Sunday, 10 April 2011

No excuse now

Wandering leisurely up to the shops one day I stopped short in my tracks. An outdoor gym had suddenly appeared.

I have never been a gym sort of person. I have never joined a private gym, not even for a trial. Once I looked around one, full of nasty ugly bulky sweaty, oh so sweaty, bodies - and thought no. I could imagine going a couple of times and wasting a year's membership.

The nearest I have got to anything like that was when I joined a rowing club. This was a very nice club. We would set off in the boats early on a Sunday morning and drift (aka row like hell) down the River Ouse. As this was York, you can imagine how beautiful it was.

The trouble was though, that to continue to be allowed to drift down the Ouse, you had to turn up to the twice-weekly training sessions. Circuit training. Star jumps. Exercise machines. I started to develop stomach muscles. And my shoulders thickened up.

Now skinny I may well have been, but I've always had broad shoulders. Luckily, in both senses of the meaning. Much more of this fitness stuff though and I would start to turn into the Incredible Hulkess.

And as for the stomach muscles - well although that doesn't actually sound bad, I thought it made my incredibly flat stomach start to look fat. The rowing club and I went our separate ways.

But while I may never have been a private gym person, I did use council sports centres and swimming pools. Apart from anything else, if you wanted a big pool, ie national or international size rather than some poky little paddling pool with a few potted palms, the council ones were the place to go. Actually one of the council ones somewhere near Notting Hill did have potted palms. It was one of the old style 'baths' with changing rooms around the side of the pool that had been restored. It was class.

The other good thing about council pools was that they often had offers. Sort of like a season ticket. Buy a month's ticket and swim as much as you want. In the very olden days I could show a UB40 (unemployment benefit card to non-Brits) and get in free. Who needs a private health club? Apart from people who don't want to use council sports services for whatever reason.

I figure if I am paying for the service through my rates/community charge, I may as well make use of local services, whether that is the library, the pool, parks and gardens or whatever. And if people don't support their local services, one day they may no longer be there. I guess I always suspect the private health club brigade of a certain degree of snobbery. And, apart from the rowing club, I'm not really a clubby person.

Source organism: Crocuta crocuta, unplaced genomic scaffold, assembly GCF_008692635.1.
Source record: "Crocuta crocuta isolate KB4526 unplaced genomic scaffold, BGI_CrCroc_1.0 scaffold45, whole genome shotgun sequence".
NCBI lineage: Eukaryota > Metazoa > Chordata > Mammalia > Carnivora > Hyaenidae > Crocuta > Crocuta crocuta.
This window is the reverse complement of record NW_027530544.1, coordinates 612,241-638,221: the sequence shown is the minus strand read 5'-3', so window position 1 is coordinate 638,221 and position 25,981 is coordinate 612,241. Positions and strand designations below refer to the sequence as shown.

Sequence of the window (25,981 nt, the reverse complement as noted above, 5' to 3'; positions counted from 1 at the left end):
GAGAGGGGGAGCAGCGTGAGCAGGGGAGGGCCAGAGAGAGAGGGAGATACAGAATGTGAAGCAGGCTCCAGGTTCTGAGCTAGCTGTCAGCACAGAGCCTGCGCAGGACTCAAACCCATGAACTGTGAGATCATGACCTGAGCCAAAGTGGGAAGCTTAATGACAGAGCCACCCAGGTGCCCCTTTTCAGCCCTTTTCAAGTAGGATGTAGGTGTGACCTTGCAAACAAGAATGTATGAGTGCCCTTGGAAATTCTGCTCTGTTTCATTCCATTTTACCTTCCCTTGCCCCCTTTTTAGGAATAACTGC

So whenever there was a pool near work, you would find me there a couple of times a week in my lunch hour. Before I started work, in my wonderful long holidays, I would walk two or three miles to the nearest pool, and be there for when it opened at 9am. Oh to be the first in the pool and break the water. Joy. I would swim up and down endlessly. One day one of the attendants asked how many lengths I had done - no idea how many now, but whatever it was - they told me to do a few more and I could have a mile badge. I don't think that's quite how it is supposed to work, but given they saw me almost every morning, swimming up and down, they must have figured I deserved something for my efforts.

I went to the nearest shiny new sports centre too. They had a pool as well, so I did a course in canoeing, and a swimming personal survival one. I signed up for fencing. And of course there were wonderful saunas.

There were free tennis courts in the local park so I would meet a school and university friend there in the afternoons for a couple of hours play.

Much much later, I was staying temporarily with my parents while moving house, and went to the local sports centre near them. Anything to get out of the house really. There was an aerobics class that included a free swim afterwards. It was worth the aerobics for the free swim.

If any of that gives the very mistaken impression that I was ever remotely sporty, then I need to say right now that I wasn't. I ran the 800 metres at school one sports day and thought it was never going to end. Unbelievable pain and agony. Well, I was out of breath and tired. I was quite good at high jump I suppose. But otherwise, me and sport were an occasional date. Not helped by dear Daddy, who seemed to think it was rather silly to do anything physical as it made you tired and positively deterred me from doing sporty things. (Deterred me from most things really but that's not for this post).